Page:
Wednesday, April 29, 2015

MOOCs for credits revisited

Credit by GotCredit, on Flickr
Creative Commons Creative Commons Attribution 2.0 Generic License  by GotCredit on Flickr

Martin Weller suggested in 2013 that MOOCs could be used to replace the first year of undergraduate study, MOOCs As 1st Year Undergrad Replacement. Now two years later this prediction is coming true as Arizona State University announce a first year undergraduate programme made up of MOOCs and with full credits available for a fee, according to an article in Education NewsArizona State Offers Freshman Year Online For Credit. ASU are teaming up with MOOC consortium EdX to form Global Freshman Academy, offering real credentials at a price of $200 per credit. Furthermore you don't have to pay unless you successfully complete the course.

The entire first year of study can be taken completely online and although you have to pay to be assessed for credits, the fees for your first year of study will amount to half of the cost for the campus equivalent, excluding accommodation and food. As far as I can see the full campus option will still be available but by offering an online alternative the university hopes to attract over 100,000 additional students worldwide.

“We’re going to have 12 new courses, of which students will take eight,” said Arizona State president Michael Crow. “They have to be constructed at a fantastic level of digital immersion, not just talking heads. This is a general education freshman year, not a series of disconnected courses, so they have to be thought through together.”

This certainly seems to offer a more affordable entry into higher education for many students who aren't sure they want to invest in the full campus deal. Try the first year online at a lower cost and see how it goes before committing to campus for tear two. It's an interesting experiment but I wonder how they will deal with 50,000 online students all wanting credits and choosing to sign up for year two on campus? Where do successful online students go from there since only a fraction of the expected MOOC students will be able to start year two on campus? What is actually on offer here for the thousands of online students - your first year completed online and then what?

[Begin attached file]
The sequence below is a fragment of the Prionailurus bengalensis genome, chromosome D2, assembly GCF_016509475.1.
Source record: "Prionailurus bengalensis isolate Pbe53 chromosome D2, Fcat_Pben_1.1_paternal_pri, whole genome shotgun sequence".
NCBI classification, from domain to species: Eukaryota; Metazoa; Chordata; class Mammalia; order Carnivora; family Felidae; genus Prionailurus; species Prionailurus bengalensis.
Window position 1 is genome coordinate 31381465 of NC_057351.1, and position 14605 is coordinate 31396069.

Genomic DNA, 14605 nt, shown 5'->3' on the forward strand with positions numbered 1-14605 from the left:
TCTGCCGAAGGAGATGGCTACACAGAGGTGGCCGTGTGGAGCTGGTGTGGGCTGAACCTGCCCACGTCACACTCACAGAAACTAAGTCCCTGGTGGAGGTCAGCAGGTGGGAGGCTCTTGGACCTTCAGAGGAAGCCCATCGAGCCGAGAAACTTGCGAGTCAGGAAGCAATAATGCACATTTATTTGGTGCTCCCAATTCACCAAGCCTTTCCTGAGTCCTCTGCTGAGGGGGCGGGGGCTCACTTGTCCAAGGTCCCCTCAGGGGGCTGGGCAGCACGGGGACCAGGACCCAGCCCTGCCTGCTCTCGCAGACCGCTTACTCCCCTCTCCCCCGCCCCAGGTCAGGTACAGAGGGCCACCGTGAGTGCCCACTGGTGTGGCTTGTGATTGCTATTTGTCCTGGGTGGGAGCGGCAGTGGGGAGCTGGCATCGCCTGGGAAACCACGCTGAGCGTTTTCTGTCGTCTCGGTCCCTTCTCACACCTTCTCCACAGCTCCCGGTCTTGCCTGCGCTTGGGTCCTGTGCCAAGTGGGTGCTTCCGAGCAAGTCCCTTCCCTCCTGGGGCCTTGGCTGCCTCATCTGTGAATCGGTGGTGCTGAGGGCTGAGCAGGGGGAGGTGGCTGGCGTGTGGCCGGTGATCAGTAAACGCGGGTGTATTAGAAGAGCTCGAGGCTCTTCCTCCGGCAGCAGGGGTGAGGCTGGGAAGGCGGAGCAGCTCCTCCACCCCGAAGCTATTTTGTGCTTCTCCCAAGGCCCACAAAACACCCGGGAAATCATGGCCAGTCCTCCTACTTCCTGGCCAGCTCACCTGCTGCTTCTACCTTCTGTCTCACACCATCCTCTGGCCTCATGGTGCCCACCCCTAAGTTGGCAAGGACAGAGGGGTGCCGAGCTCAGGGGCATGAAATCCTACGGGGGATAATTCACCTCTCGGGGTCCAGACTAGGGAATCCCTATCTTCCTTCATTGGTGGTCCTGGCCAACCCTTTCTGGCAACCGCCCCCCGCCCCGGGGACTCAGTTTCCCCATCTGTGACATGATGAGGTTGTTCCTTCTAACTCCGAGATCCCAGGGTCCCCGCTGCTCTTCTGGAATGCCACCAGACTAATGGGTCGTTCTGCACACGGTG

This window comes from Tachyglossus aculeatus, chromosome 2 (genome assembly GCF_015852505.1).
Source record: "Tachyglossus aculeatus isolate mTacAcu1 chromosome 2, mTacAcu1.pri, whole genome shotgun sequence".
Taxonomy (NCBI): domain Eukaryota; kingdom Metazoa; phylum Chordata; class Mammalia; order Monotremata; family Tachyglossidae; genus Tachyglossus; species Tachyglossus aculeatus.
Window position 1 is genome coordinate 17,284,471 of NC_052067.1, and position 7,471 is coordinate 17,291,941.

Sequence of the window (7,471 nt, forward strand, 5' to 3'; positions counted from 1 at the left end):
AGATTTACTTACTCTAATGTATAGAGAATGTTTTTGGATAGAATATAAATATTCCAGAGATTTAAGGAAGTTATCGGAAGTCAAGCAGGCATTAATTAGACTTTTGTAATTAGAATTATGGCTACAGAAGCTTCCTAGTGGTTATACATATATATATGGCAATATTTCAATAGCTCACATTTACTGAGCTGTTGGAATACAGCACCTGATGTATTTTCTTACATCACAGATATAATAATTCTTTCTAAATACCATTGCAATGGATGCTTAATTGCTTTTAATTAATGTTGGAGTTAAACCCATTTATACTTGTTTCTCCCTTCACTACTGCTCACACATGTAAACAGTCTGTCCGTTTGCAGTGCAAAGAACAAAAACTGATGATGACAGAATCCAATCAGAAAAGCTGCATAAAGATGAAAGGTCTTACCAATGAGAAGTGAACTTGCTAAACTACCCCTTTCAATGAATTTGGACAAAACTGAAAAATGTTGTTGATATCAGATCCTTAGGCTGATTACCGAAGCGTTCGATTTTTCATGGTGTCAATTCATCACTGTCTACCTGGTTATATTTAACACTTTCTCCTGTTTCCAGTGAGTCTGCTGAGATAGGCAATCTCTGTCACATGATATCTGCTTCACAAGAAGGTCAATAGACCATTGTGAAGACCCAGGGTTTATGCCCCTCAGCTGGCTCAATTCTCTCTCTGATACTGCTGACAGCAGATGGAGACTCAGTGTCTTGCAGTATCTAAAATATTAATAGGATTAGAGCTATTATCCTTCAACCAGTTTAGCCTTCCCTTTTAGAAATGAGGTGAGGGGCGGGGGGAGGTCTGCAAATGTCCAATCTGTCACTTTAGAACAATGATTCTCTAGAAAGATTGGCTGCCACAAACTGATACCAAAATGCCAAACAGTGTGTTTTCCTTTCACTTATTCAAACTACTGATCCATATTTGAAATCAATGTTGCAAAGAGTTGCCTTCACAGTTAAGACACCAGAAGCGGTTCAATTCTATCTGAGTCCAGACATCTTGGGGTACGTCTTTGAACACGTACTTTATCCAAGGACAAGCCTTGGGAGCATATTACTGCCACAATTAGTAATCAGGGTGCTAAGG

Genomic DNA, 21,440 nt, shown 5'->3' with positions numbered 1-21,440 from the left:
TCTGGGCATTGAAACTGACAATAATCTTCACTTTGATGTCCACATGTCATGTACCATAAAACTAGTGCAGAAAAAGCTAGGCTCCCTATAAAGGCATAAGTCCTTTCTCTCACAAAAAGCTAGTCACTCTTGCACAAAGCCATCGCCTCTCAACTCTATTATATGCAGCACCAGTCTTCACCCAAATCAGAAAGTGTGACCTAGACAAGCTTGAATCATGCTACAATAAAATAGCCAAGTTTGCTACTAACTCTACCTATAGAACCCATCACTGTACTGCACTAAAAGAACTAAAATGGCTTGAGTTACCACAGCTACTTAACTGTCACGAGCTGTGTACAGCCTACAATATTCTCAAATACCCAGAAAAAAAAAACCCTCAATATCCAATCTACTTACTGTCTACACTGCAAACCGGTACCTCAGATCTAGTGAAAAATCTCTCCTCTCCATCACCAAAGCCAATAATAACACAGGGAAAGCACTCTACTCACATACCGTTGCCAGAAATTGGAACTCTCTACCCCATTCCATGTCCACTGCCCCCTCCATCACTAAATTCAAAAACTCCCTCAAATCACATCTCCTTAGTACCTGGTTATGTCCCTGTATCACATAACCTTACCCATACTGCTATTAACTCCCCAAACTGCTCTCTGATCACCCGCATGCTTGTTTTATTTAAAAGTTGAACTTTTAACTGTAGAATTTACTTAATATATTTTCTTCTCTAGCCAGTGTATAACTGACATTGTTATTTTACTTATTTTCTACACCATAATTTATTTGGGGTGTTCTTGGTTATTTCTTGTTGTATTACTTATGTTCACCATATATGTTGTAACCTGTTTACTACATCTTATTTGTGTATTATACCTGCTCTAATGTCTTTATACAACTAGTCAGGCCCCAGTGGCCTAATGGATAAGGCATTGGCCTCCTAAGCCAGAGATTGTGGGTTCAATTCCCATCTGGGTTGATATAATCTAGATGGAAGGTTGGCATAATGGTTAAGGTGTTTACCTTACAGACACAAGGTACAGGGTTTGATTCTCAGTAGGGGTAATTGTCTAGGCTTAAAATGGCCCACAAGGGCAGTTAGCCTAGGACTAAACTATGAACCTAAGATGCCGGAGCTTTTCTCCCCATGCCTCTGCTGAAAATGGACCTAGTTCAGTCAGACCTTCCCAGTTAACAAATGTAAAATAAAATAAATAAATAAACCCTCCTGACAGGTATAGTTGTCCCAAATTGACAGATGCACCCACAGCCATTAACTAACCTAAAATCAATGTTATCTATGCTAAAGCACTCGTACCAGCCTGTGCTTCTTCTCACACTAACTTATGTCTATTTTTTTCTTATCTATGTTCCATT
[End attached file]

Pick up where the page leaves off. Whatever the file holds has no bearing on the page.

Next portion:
The offer also promises to solve the thorny issue of low MOOC retention rates with the logic that if you offer credits then students will complete the course. That tactic has been tried already several times with spectacularly unimpressive results. Very few MOOC participants seem interested in credits at all and you could say that the whole appeal of MOOCs is the joy of learning for the sheer sake of it and if you throw credits into the mix it all gets too serious. I don't think the MOOC community will be attracted by this scheme though some might complete the odd course out of interest. The target group here is probably prospective students who intend to go to university but are looking for a more flexible path and a chance to test the waters before committing to high fees and moving to campus.

So it sounds revolutionary but it isn't really so different from many other MOOCs for credit schemes. Good luck all the same and I look forward to reading some results in 2016. Have a look at George Siemens' post on the subject, Nothing new here: Arizona State and edX partnership.

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